20. 5 out of 5

    Trixie Fontaine

    The first Paul Auster I've read where I totally get why some people dislike not just him, but his writing. Felt like a little self-indulgent quick smarty-pants bullshit project/trick, or maybe I'm just not sophisticated enough to appreciate it. Glad it was short or I never would have finished it (though, annoyingly, it IS something you feel like you need to get to the end of which only helps make you feel manipulated into "getting" it in more ways than one). I guess I was supposed to feel really d The first Paul Auster I've read where I totally get why some people dislike not just him, but his writing. Felt like a little self-indulgent quick smarty-pants bullshit project/trick, or maybe I'm just not sophisticated enough to appreciate it. Glad it was short or I never would have finished it (though, annoyingly, it IS something you feel like you need to get to the end of which only helps make you feel manipulated into "getting" it in more ways than one). I guess I was supposed to feel really depressed about life at the end, but I did finish it right before falling to sleep and that was perfect and not-disturbing at all for me. I've also been slogging through Murakami's After Dark off-and-on for months so both of these books all-seeing-camera-recorder things and narrators remind me of each other. Neither as compellingly crafty or interesting as they want them to be.

  21. 4 out of 5

    Elizabeth (Alaska)

    Bizarre. So bizarre, I was actually frustrated at one point. That might have been more because of other life-happenings than because of the book, so I will discount the frustration part. But only a little. I picked this up at the library book sale, knowing Auster is on the 1001 list. I didn't have the list with me, and hoped this would be among his titles. It isn't. Neither is the other one I picked up at the same time, but I'll happily read it. Also those titles that are on the list. In spite of Bizarre. So bizarre, I was actually frustrated at one point. That might have been more because of other life-happenings than because of the book, so I will discount the frustration part. But only a little. I picked this up at the library book sale, knowing Auster is on the 1001 list. I didn't have the list with me, and hoped this would be among his titles. It isn't. Neither is the other one I picked up at the same time, but I'll happily read it. Also those titles that are on the list. In spite of this being bizarre and frustrating, and despite that I have no reason not to expect the others will be less bizarre, if not frustrating. His prose is very readable, and the single characterization in this was very interesting. But bizarre. Did I say that?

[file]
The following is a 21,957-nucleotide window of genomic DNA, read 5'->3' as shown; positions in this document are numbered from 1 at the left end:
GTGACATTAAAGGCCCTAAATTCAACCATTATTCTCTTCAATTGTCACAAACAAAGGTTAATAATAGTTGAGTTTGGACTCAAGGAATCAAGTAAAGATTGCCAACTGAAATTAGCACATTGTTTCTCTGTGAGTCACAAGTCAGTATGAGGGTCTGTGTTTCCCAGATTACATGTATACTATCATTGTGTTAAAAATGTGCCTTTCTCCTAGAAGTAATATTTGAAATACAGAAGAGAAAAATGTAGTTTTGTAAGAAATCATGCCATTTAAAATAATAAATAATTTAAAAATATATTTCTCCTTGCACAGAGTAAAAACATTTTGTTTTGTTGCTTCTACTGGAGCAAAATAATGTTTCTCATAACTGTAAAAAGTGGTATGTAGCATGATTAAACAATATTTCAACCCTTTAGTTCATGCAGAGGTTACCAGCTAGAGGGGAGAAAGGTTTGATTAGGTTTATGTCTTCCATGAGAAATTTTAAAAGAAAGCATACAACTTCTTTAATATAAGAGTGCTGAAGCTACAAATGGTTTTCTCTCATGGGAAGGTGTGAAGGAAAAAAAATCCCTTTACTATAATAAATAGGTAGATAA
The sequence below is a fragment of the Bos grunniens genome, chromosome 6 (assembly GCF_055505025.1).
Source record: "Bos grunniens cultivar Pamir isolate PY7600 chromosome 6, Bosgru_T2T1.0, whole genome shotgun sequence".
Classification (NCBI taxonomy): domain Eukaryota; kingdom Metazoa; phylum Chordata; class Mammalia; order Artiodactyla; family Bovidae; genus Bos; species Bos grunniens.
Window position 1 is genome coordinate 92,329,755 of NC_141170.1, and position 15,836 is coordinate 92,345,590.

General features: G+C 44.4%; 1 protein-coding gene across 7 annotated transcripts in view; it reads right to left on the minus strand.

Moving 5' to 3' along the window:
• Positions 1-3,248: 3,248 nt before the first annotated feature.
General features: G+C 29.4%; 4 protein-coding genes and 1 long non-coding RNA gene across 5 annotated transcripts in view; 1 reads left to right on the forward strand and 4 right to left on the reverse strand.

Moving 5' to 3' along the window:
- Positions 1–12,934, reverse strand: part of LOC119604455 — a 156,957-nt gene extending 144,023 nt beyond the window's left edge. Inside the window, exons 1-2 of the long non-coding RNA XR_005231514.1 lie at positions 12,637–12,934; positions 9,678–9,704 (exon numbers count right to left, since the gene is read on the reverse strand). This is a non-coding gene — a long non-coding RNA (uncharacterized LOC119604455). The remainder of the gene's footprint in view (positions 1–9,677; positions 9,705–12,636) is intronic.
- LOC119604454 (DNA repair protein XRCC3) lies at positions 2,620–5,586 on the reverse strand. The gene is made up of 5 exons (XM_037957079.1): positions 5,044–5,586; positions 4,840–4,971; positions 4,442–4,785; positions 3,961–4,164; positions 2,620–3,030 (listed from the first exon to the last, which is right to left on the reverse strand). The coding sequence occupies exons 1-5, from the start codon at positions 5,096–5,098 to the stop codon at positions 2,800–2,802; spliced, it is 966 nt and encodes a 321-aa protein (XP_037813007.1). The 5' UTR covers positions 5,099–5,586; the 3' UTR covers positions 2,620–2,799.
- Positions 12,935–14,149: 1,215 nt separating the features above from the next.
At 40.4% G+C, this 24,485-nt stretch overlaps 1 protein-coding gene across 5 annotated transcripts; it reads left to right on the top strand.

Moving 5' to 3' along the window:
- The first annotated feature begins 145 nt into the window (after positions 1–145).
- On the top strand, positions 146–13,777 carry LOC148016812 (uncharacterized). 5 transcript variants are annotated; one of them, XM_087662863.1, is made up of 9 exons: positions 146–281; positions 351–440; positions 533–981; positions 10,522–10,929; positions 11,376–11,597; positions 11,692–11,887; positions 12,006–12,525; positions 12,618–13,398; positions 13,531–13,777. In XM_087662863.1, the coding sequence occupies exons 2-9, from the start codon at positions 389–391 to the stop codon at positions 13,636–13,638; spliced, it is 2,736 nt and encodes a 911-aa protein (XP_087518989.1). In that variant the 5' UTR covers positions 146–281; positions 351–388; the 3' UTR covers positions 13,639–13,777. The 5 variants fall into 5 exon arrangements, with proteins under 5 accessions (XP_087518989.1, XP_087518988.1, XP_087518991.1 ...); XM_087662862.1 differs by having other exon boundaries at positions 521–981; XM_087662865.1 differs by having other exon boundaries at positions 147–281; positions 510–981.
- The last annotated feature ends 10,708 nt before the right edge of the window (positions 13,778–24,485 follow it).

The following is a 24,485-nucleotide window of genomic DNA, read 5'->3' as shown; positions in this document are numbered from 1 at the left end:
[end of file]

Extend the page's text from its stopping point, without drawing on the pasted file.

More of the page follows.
22. 5 out of 5

    Huso

    Another brilliant book by Paul Auster.

  23. 5 out of 5

    Roozbeh Estifaee